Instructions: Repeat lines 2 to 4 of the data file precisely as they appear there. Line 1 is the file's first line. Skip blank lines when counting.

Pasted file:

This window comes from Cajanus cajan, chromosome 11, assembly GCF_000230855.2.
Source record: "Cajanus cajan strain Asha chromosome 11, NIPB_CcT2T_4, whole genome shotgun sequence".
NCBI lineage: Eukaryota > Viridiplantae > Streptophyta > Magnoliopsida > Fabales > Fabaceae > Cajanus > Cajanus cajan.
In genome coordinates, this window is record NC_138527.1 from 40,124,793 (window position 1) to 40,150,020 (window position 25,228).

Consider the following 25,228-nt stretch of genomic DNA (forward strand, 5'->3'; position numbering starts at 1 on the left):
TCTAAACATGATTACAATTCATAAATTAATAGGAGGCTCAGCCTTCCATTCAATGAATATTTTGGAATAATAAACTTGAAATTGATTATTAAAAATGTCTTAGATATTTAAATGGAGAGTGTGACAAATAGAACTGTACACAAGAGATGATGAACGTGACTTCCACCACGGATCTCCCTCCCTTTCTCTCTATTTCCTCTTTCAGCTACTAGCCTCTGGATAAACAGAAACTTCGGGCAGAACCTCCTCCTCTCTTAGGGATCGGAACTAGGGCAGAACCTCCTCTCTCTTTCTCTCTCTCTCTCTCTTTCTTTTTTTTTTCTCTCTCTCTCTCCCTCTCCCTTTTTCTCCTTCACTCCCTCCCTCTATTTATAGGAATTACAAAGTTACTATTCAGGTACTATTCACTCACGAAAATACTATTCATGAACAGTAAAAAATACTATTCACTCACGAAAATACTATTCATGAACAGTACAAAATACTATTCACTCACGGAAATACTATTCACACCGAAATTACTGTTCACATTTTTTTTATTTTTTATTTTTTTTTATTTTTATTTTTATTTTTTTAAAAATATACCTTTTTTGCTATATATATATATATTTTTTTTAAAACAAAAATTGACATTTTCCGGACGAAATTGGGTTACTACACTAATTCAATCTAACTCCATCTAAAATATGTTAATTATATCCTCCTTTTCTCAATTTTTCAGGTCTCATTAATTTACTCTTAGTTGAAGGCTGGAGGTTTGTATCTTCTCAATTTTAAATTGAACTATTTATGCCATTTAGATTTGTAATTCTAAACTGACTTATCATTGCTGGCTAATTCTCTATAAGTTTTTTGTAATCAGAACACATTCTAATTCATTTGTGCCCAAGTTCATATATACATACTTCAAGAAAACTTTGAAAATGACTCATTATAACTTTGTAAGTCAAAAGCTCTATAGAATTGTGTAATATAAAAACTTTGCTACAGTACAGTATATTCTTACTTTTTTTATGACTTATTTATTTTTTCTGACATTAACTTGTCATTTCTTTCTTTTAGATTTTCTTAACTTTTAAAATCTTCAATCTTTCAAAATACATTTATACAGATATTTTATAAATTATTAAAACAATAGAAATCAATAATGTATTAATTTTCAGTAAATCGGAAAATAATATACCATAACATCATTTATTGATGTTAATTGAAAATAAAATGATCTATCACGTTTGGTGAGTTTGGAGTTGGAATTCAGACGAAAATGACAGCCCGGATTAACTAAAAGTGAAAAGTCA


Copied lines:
Source record: "Cajanus cajan strain Asha chromosome 11, NIPB_CcT2T_4, whole genome shotgun sequence".
NCBI lineage: Eukaryota > Viridiplantae > Streptophyta > Magnoliopsida > Fabales > Fabaceae > Cajanus > Cajanus cajan.
In genome coordinates, this window is record NC_138527.1 from 40,124,793 (window position 1) to 40,150,020 (window position 25,228).